This photograph, heavily cropped, shows nine-year-old Do Van Ngoc, naked on display in front of the Russell Tribunal in 1967. His genitalia is almost completely burnt away by napalm.
In August 1966 British philosopher Lord Bertrand Russell sent a letter to the American president Lyndon Johnson, informing the American administration that a charge was about to be made against the United States and its allies (i.e. Australia, New Zealand, and South Korea) in connection with the ongoing war in Vietnam. The letter begins as follows.
Dear President Johnson,
I write in connection with the International War Crimes Tribunal which has been under preparation for a period of time. This tribunal concerns the conduct of the war in Vietnam by the United States Government. Within living memory only the Nazis could be said to have exceeded in brutality the war waged by your administration against the people of Vietnam and it is because this war is loathed and condemned by the vast majority of mankind that demands are heard throughout the world for a formal international tribunal to hear the full evidence.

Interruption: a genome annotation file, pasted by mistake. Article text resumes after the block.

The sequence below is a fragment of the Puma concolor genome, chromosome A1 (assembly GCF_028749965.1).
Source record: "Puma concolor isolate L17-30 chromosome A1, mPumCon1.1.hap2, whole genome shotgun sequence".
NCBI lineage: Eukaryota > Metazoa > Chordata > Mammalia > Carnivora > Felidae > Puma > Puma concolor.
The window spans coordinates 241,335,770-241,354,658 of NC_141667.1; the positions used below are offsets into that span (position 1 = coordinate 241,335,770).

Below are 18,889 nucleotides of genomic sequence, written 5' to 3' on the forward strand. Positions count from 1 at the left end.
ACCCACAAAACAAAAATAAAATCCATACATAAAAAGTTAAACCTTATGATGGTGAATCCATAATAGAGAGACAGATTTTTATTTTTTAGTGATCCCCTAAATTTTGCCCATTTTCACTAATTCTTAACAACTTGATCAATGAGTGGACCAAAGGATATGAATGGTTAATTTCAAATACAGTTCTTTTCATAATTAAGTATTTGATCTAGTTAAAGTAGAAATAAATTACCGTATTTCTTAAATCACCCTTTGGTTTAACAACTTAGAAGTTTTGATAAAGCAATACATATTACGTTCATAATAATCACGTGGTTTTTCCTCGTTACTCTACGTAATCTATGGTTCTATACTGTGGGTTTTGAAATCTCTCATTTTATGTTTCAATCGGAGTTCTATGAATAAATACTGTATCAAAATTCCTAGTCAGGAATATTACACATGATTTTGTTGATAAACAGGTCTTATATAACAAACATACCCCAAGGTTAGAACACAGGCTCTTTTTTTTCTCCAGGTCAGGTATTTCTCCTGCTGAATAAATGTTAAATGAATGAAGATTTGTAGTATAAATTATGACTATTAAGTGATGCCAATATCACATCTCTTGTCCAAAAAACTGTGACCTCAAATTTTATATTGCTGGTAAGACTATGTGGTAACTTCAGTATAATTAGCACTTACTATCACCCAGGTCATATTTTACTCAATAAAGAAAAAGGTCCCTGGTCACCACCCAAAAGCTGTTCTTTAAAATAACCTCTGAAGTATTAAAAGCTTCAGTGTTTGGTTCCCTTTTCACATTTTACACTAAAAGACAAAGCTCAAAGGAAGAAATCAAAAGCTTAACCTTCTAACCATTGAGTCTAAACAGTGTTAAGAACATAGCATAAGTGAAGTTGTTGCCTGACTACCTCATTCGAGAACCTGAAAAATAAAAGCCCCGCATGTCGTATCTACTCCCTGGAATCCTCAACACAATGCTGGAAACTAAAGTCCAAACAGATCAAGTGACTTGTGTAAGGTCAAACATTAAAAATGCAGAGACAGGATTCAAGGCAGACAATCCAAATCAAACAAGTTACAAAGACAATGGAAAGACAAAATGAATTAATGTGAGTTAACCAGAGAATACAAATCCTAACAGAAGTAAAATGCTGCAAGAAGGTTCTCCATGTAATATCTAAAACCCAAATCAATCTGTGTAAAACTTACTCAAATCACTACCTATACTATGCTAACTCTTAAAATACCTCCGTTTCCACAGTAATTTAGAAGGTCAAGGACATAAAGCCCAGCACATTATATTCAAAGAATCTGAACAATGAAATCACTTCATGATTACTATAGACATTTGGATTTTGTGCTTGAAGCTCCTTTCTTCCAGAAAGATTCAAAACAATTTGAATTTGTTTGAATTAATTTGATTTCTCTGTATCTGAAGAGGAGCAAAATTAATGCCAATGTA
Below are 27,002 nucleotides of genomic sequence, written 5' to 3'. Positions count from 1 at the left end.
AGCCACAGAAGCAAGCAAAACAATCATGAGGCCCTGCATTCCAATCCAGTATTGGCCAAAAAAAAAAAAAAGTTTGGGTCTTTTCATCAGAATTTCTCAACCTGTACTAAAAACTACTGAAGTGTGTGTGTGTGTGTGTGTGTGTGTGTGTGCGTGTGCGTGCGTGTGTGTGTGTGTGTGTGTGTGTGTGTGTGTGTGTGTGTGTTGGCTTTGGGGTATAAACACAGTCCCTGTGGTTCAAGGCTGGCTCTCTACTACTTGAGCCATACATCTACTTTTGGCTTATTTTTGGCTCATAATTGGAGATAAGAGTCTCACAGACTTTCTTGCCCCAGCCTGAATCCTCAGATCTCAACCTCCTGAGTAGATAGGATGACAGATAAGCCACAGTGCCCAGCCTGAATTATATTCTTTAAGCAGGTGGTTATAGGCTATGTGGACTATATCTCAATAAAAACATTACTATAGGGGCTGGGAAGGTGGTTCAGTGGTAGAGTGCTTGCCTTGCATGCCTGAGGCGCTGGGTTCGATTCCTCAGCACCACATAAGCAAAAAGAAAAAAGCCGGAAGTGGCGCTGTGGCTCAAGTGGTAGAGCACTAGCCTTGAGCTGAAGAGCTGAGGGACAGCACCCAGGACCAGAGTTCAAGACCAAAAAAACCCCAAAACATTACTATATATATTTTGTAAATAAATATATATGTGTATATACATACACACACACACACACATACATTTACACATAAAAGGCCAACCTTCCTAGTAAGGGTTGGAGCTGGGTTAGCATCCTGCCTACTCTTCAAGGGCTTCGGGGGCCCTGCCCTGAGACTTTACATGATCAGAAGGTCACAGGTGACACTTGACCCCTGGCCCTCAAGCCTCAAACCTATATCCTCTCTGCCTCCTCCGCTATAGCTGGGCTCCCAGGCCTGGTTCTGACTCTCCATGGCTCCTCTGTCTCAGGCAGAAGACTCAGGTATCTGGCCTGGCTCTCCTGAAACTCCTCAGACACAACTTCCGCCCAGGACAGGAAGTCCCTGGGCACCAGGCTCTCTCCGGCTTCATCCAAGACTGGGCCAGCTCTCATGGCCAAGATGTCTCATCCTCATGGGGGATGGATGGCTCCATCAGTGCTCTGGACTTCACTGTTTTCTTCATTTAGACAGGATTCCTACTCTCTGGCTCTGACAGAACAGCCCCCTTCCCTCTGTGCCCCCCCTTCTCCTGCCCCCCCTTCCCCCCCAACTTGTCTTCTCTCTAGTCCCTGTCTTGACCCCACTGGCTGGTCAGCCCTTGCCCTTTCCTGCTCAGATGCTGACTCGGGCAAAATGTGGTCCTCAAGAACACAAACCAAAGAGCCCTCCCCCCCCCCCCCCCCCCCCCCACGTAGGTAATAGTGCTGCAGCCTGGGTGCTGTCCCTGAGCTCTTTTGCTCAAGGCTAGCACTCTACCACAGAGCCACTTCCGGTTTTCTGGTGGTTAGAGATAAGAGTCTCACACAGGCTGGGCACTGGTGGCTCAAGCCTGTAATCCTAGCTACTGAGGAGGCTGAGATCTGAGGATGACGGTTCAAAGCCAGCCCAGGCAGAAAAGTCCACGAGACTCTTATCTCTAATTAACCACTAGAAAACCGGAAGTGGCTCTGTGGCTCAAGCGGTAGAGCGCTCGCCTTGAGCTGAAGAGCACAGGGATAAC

The Russell Tribunal, as this independent authority later became known, sought to inform the general public about the atrocities being committed in Southeast Asia, laying forth a massive bulk of information indicating systematic violence towards civilians, summary executions of prisoners, experimental weapons such as anti-personnel, napalm and fragmentary bombs used in campaigns directed at civilian, medical, educational, infrastructural, and religious facilities. Between 2 and 10 of May 1967, the independent, and self-appointed(!), tribunal convened in Stockholm, Sweden; a second series of proceedings followed in Roskilde, Denmark between 20 November and 1 December of the same year. The tribunal's main objective was to spread information about the aforementioned war crimes, and to raise public awareness in the hope of bolstering opposition against the war.